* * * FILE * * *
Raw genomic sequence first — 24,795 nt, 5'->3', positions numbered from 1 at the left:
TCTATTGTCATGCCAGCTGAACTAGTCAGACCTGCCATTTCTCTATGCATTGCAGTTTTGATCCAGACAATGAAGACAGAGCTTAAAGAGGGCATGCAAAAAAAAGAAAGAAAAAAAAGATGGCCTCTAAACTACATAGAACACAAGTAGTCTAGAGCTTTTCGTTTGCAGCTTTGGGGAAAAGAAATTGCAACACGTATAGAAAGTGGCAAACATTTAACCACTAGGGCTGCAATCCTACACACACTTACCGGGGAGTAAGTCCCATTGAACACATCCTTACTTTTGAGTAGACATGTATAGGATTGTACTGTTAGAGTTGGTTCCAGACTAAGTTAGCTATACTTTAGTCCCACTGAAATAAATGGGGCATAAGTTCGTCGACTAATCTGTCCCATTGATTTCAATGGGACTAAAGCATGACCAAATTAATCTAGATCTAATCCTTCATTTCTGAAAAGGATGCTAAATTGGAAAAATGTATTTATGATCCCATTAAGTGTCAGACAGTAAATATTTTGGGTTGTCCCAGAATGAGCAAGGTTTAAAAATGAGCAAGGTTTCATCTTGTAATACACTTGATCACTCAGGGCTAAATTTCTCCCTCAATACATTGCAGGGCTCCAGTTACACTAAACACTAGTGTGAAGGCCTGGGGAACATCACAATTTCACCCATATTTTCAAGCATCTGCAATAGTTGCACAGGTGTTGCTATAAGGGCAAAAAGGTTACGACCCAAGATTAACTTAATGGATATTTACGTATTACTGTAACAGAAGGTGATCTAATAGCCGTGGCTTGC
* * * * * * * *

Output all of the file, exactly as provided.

Raw genomic sequence first — 24,795 nt, 5'->3', positions numbered from 1 at the left:
TCTATTGTCATGCCAGCTGAACTAGTCAGACCTGCCATTTCTCTATGCATTGCAGTTTTGATCCAGACAATGAAGACAGAGCTTAAAGAGGGCATGCAAAAAAAAGAAAGAAAAAAAAGATGGCCTCTAAACTACATAGAACACAAGTAGTCTAGAGCTTTTCGTTTGCAGCTTTGGGGAAAAGAAATTGCAACACGTATAGAAAGTGGCAAACATTTAACCACTAGGGCTGCAATCCTACACACACTTACCGGGGAGTAAGTCCCATTGAACACATCCTTACTTTTGAGTAGACATGTATAGGATTGTACTGTTAGAGTTGGTTCCAGACTAAGTTAGCTATACTTTAGTCCCACTGAAATAAATGGGGCATAAGTTCGTCGACTAATCTGTCCCATTGATTTCAATGGGACTAAAGCATGACCAAATTAATCTAGATCTAATCCTTCATTTCTGAAAAGGATGCTAAATTGGAAAAATGTATTTATGATCCCATTAAGTGTCAGACAGTAAATATTTTGGGTTGTCCCAGAATGAGCAAGGTTTAAAAATGAGCAAGGTTTCATCTTGTAATACACTTGATCACTCAGGGCTAAATTTCTCCCTCAATACATTGCAGGGCTCCAGTTACACTAAACACTAGTGTGAAGGCCTGGGGAACATCACAATTTCACCCATATTTTCAAGCATCTGCAATAGTTGCACAGGTGTTGCTATAAGGGCAAAAAGGTTACGACCCAAGATTAACTTAATGGATATTTACGTATTACTGTAACAGAAGGTGATCTAATAGCCGTGGCTTGC